5 fascinating facts about the 2020 Hankook 24H DUBAI
News | February 25, 2020
1. The shortest Hankook 24H DUBAI ever saw THREE other records broken and a third one equalled. 
Let’s get this statistic out of the way nice and early, because it will surprise none of you: the 15th edition of the Hankook 24H DUBAI is the shortest on record, owing to the quite biblical amounts of rain that meant the race was unable to be restarted.
Before the torrents arrived in force, the green flag was waved at 15.00 hrs on Friday 10 January, while the red was waved at 22.17 hrs that evening. In that intervening seven hours, Black Falcon (#4) completed just over 905km and only 168 laps, exactly one third, bizarrely, of the 504 laps completed by the VIP Pet Foods Porsche 997 GT3-RSR in 2008, the previous shortest Hankook 24H DUBAI.
Still, even despite that, there was plenty to be positive about during the podium celebrations on Saturday 11 January:
Khaled Al Qubaisi, Jeroen Bleekemolen and Hubert Haupt became the first three-time winners of the Hankook 24H DUBAI, breaking them out of an eight-way deadlock with two-time winners Abdulaziz Al Faisal, Yelmer Buurman, Phillipp Peter, Dieter Quester, and the late Sean Edwards.
In doing so, Khaled Al Qubaisi and Jeroen Bleekemolen set a new event record for the longest time between wins, their ’13 and ’20 victories coming seven years apart.
The win was the fifth in Dubai for Black Falcon – ’12 and ’13 with Abu Dhabi Racing, ’15 and ’18 – and further extends its event record over two-time winner Duller Motorsport (’06 and ’07)
And finally, as of 2020, Porsche can no longer claim to be the single most successful GT manufacturer at the Hankook 24H DUBAI, Mercedes-AMG having drawn level with its fifth win.  
Who says the rain would be the only talking point?
2. 2020 marks only the second time that two teams have finished on the podium in successive 24H DUBAI events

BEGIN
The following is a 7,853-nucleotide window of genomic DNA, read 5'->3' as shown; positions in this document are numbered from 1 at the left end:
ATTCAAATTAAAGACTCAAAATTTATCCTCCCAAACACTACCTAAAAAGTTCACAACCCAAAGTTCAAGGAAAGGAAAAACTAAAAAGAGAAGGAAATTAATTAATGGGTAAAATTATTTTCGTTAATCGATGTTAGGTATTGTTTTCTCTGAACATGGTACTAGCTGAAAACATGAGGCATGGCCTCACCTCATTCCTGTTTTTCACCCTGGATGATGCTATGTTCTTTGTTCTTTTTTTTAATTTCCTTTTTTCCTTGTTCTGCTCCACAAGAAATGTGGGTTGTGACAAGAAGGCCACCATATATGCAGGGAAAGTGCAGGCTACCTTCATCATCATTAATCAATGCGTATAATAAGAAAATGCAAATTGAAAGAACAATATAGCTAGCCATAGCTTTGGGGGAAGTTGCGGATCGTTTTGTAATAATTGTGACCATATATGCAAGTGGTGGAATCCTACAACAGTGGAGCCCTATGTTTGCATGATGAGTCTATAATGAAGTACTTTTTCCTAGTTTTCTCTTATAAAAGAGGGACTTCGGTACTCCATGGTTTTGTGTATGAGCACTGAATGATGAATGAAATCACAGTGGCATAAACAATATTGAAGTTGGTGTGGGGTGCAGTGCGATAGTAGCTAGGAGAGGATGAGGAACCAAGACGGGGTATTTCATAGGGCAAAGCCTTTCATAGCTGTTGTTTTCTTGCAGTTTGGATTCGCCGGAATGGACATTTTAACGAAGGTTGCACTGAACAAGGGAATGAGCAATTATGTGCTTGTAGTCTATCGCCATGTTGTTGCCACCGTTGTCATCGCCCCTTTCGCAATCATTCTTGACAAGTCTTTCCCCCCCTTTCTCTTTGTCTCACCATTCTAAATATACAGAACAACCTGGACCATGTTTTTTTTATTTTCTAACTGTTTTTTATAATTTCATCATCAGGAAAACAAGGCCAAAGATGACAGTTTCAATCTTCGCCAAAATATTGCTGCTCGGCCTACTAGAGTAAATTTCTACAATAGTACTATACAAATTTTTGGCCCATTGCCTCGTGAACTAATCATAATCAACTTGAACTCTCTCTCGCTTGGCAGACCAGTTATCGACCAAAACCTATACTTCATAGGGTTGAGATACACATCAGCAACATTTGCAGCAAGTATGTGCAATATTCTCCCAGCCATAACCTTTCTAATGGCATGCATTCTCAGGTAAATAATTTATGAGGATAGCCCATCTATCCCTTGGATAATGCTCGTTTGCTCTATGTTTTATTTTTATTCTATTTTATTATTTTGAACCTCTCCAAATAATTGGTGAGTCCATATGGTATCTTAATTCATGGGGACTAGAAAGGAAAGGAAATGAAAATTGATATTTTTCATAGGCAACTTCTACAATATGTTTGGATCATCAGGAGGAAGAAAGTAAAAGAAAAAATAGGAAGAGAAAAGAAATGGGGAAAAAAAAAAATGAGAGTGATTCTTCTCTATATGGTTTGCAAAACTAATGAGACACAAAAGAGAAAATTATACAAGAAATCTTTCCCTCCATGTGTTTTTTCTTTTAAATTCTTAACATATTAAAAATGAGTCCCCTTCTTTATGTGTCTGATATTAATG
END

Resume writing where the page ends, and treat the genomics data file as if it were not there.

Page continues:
Incredible as this might seem, and as a tip of the hat to the competitiveness of the event, this year’s Hankook 24H DUBAI marked only the second time in 15 races that two teams finished on the overall podium in consecutive years.
Last year, Car Collection Motorsport (#88) took its first event win, the Audi R8 LMS finishing just ahead of MS7 by WRT (#7).  In 2020, Car Collection Motorsport once again finished ahead of the Saudi-entered Audi, albeit in 2nd and 3rd places respectively.
Strangely, you don’t need to go too far back in the history books to find the last time this happened. In 2018, Black Falcon took its fourth win at the event having finished 3rd in Dubai the year before. In 2nd place was fellow German squad Manthey Racing, which also finished as runner-up in 2017. 
3. Mercedes remains undefeated in GT3-AM in Dubai 
With the silver arrows now just one win shy of the overall record at the Hankook 24H DUBAI, it shouldn’t come as too much of a surprise that Mercedes-AMG also holds the most wins in the GT3-AM class in Dubai too.
Hofor-Racing got the ball rolling when the sub-category (then called ‘A6-Am’) was introduced in 2016, the future Overall GT Teams’ champion repeating the feat one year later. In 2018, SPS automotive performance took the first of two wins that season in Dubai, and in 2019, HTP Motorsport secured its first ever class win in the 24H SERIES. All four secured their wins with the Mercedes-AMG GT3, MP Motorsport completing the set in 2020.